PSS gets new five-year accreditation with NCA


The CNMI Public School System has obtained another five-year term with its accrediting body and Education Commissioner Dr. Rita A. Sablan attributes this to the fact that “accreditation happens every day in public schools.”

The North Central Association informed PSS on Feb. 20 that it is giving the CNMI a full five-year accreditation term, or until 2020. This makes the system the first institution in the Pacific to be granted a full accreditation term as a school district—including all its schools, central offices, and the Board of Education.

Sablan shared with Saipan Tribune yesterday her elation over this recent achievement.

“Accreditation happens every day in all our schools. The school improvement is a process that is supposedly continuous and that’s what we’re doing as a system. We don’t wait for every year to do our report. If we have specific concerns, we report and address it today…and that’s the beauty about our accreditation under NCA,” Sablan said.

She emphasized that with the accreditation process an ongoing concern in each school’s daily operation, this makes the school district more prepared for the periodic review and visit of the commission.

The North Central Association of Colleges and Schools, or NCA, also known as the North Central Association, is a membership organization consisting of colleges, universities, and schools in 19 U.S. states that is engaged in educational accreditation. It is one of six regional accreditation bodies in the U.S. and its Higher Learning Commission is recognized by the U.S. Department of Education.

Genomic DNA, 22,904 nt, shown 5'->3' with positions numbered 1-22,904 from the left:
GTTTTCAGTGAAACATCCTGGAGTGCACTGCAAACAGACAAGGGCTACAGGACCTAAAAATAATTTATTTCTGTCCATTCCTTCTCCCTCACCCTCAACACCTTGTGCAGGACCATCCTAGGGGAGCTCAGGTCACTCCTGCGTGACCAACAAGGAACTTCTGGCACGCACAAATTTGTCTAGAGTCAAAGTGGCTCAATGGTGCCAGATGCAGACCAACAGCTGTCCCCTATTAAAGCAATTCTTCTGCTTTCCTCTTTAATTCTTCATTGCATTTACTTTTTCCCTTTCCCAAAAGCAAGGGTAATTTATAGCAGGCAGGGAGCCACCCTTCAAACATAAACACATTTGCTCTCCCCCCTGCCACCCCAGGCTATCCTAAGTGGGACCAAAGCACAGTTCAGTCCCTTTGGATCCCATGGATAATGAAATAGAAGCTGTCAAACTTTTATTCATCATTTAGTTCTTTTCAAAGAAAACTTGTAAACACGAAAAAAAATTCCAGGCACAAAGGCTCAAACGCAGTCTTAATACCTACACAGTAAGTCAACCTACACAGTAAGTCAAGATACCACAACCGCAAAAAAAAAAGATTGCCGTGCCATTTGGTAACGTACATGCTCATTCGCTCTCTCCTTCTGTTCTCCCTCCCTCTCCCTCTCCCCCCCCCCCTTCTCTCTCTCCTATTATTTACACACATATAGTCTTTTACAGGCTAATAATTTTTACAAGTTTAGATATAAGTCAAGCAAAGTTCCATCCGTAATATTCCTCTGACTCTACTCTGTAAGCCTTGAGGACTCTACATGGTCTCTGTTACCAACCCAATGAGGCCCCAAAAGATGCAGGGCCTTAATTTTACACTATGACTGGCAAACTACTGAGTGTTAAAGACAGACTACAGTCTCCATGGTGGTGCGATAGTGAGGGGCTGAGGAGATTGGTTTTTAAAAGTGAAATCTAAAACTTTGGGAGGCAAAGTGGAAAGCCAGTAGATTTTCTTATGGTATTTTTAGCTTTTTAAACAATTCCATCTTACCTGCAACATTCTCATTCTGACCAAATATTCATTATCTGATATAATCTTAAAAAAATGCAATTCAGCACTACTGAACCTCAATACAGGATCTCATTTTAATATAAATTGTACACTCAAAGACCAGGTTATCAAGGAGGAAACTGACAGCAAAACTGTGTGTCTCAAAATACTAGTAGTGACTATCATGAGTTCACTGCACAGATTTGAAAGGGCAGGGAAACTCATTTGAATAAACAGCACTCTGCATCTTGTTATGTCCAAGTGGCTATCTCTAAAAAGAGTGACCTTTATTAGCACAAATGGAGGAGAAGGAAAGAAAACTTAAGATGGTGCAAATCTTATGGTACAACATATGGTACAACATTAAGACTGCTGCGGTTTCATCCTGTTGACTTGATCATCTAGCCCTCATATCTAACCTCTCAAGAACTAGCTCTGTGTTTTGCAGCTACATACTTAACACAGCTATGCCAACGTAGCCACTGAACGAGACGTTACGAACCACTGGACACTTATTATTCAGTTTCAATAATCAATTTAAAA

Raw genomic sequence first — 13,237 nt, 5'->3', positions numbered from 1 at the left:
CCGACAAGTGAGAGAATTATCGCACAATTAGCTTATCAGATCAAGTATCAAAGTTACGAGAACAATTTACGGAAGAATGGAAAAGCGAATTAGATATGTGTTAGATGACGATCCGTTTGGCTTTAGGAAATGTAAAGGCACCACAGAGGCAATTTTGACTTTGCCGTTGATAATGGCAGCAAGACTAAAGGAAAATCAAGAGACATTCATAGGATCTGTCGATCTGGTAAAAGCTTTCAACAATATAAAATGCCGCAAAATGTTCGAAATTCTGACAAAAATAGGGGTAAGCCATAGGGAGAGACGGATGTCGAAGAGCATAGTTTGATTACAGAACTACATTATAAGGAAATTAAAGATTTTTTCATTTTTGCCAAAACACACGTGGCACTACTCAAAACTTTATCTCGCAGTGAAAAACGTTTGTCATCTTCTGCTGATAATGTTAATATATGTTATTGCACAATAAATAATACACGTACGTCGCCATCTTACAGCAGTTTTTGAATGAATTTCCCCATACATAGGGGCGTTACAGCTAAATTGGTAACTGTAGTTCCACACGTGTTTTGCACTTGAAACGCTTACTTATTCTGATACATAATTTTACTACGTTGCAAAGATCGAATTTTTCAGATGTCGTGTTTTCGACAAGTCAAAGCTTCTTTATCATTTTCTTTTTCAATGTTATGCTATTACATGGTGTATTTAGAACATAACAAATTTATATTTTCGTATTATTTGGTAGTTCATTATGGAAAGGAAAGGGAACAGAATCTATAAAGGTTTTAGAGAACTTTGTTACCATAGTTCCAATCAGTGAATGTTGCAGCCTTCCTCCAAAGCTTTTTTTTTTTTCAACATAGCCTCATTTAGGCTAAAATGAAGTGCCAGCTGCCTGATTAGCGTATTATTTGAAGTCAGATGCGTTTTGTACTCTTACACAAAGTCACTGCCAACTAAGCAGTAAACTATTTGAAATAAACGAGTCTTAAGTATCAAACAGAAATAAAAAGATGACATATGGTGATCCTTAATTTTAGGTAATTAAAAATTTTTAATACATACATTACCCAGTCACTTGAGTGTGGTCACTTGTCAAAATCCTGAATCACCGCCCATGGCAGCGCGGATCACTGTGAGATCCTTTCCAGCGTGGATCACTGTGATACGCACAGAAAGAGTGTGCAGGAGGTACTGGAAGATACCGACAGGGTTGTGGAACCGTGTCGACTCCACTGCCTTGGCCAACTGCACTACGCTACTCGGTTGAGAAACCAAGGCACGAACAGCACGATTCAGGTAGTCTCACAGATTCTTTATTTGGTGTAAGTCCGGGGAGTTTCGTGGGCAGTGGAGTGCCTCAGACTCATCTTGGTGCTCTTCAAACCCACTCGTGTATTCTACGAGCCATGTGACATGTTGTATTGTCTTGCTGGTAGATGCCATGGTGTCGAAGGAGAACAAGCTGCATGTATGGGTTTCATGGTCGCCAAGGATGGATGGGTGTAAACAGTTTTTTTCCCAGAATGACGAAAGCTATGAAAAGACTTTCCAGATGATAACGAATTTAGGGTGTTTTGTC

PSS used to obtain its accreditation from the Western Association of Schools and Colleges, which grants accreditation terms to individual schools. The BOE and PSS decided to shift to NCA in January 2012 and ties with WASC was formally cut in June 2012.

The NCA accreditation process involves five standards and each standard includes a “checklist” of things that need to be achieved. WASC, meantime, has four standards.

According to Sablan yesterday, PSS ranked “very high” in all these standards, resulting in the granting of the maximum five-year term. She specifically cited the overwhelming rating accorded PSS in the governance and leadership aspect as well as the direction and purpose of the system as a whole.

An NCA team inspected PSS on Oct. 4-9 last year. In the team’s exit report, members recommended the maximum term for PSS to the full commission.

Sablan said that PSS and the Board of Education are very pleased with the decision and have vowed to maintain the quality of service it provides to schoolchildren on three islands.

“In any school district there are opportunities to grow and PSS is one that is progressive and always looks for ways to improve and grow,” she said.

According to Sablan, decisions being made each day in schools—whether about resources, staffing, or instructional matters—relate to “accreditation.”

If there are areas that Sablan believes needs further enhancement, it’s the resources and technology.

“The highlight really is: we have a strong purpose, direction, and governance in our system,” she said, adding that the visiting team saw a lot of systematic collaboration where everybody works together, making sure there is alignment from the school level to the central office.

Moneth G. Deposa | Reporter

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